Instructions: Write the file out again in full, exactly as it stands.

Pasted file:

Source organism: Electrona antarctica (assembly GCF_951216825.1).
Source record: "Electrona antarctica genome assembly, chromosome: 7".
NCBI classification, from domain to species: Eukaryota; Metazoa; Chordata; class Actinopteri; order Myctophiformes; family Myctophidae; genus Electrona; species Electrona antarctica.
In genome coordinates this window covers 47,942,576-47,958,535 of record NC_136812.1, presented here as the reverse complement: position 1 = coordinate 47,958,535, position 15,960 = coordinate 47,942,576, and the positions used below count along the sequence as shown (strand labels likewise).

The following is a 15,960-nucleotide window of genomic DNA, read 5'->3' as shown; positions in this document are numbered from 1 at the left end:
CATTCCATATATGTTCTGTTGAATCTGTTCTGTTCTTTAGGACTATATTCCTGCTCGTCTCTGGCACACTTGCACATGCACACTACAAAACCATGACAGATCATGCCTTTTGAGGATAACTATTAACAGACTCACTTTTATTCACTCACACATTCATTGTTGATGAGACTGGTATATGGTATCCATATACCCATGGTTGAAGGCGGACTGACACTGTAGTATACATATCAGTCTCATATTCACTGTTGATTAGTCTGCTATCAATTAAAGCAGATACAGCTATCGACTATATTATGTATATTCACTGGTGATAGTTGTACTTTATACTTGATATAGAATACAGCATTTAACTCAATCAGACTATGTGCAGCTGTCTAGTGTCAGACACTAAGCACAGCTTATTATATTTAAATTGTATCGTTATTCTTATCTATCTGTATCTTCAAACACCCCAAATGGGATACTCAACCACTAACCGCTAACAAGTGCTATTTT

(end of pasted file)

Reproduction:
Source organism: Electrona antarctica (assembly GCF_951216825.1).
Source record: "Electrona antarctica genome assembly, chromosome: 7".
NCBI classification, from domain to species: Eukaryota; Metazoa; Chordata; class Actinopteri; order Myctophiformes; family Myctophidae; genus Electrona; species Electrona antarctica.
In genome coordinates this window covers 47,942,576-47,958,535 of record NC_136812.1, presented here as the reverse complement: position 1 = coordinate 47,958,535, position 15,960 = coordinate 47,942,576, and the positions used below count along the sequence as shown (strand labels likewise).

The following is a 15,960-nucleotide window of genomic DNA, read 5'->3' as shown; positions in this document are numbered from 1 at the left end:
CATTCCATATATGTTCTGTTGAATCTGTTCTGTTCTTTAGGACTATATTCCTGCTCGTCTCTGGCACACTTGCACATGCACACTACAAAACCATGACAGATCATGCCTTTTGAGGATAACTATTAACAGACTCACTTTTATTCACTCACACATTCATTGTTGATGAGACTGGTATATGGTATCCATATACCCATGGTTGAAGGCGGACTGACACTGTAGTATACATATCAGTCTCATATTCACTGTTGATTAGTCTGCTATCAATTAAAGCAGATACAGCTATCGACTATATTATGTATATTCACTGGTGATAGTTGTACTTTATACTTGATATAGAATACAGCATTTAACTCAATCAGACTATGTGCAGCTGTCTAGTGTCAGACACTAAGCACAGCTTATTATATTTAAATTGTATCGTTATTCTTATCTATCTGTATCTTCAAACACCCCAAATGGGATACTCAACCACTAACCGCTAACAAGTGCTATTTT